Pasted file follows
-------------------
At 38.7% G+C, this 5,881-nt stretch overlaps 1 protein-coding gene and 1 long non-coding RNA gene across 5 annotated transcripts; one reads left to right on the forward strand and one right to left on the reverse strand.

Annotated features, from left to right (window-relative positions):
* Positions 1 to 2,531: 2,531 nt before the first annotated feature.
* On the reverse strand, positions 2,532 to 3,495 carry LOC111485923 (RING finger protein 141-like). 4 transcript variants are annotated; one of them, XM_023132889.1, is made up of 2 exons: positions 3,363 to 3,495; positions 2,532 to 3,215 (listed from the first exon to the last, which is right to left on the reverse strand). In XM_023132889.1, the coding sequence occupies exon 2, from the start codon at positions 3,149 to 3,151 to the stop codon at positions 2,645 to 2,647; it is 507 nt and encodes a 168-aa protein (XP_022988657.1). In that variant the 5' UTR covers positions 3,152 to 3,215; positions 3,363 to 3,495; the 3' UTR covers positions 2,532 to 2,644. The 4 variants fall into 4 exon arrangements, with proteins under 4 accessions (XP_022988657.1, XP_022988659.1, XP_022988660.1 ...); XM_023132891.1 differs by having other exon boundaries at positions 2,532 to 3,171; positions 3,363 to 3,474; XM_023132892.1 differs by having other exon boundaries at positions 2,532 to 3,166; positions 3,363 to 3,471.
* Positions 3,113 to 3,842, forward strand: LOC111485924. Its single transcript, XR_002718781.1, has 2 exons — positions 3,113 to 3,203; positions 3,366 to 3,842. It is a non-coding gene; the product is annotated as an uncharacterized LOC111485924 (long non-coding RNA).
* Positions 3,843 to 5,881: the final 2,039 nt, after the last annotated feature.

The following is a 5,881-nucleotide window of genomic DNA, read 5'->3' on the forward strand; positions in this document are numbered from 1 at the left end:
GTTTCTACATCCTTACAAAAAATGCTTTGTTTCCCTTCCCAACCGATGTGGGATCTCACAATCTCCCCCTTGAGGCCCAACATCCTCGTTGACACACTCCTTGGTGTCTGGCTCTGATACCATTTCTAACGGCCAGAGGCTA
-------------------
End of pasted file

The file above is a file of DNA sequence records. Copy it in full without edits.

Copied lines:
At 38.7% G+C, this 5,881-nt stretch overlaps 1 protein-coding gene and 1 long non-coding RNA gene across 5 annotated transcripts; one reads left to right on the forward strand and one right to left on the reverse strand.

Annotated features, from left to right (window-relative positions):
* Positions 1 to 2,531: 2,531 nt before the first annotated feature.
* On the reverse strand, positions 2,532 to 3,495 carry LOC111485923 (RING finger protein 141-like). 4 transcript variants are annotated; one of them, XM_023132889.1, is made up of 2 exons: positions 3,363 to 3,495; positions 2,532 to 3,215 (listed from the first exon to the last, which is right to left on the reverse strand). In XM_023132889.1, the coding sequence occupies exon 2, from the start codon at positions 3,149 to 3,151 to the stop codon at positions 2,645 to 2,647; it is 507 nt and encodes a 168-aa protein (XP_022988657.1). In that variant the 5' UTR covers positions 3,152 to 3,215; positions 3,363 to 3,495; the 3' UTR covers positions 2,532 to 2,644. The 4 variants fall into 4 exon arrangements, with proteins under 4 accessions (XP_022988657.1, XP_022988659.1, XP_022988660.1 ...); XM_023132891.1 differs by having other exon boundaries at positions 2,532 to 3,171; positions 3,363 to 3,474; XM_023132892.1 differs by having other exon boundaries at positions 2,532 to 3,166; positions 3,363 to 3,471.
* Positions 3,113 to 3,842, forward strand: LOC111485924. Its single transcript, XR_002718781.1, has 2 exons — positions 3,113 to 3,203; positions 3,366 to 3,842. It is a non-coding gene; the product is annotated as an uncharacterized LOC111485924 (long non-coding RNA).
* Positions 3,843 to 5,881: the final 2,039 nt, after the last annotated feature.

The following is a 5,881-nucleotide window of genomic DNA, read 5'->3' on the forward strand; positions in this document are numbered from 1 at the left end:
GTTTCTACATCCTTACAAAAAATGCTTTGTTTCCCTTCCCAACCGATGTGGGATCTCACAATCTCCCCCTTGAGGCCCAACATCCTCGTTGACACACTCCTTGGTGTCTGGCTCTGATACCATTTCTAACGGCCAGAGGCTA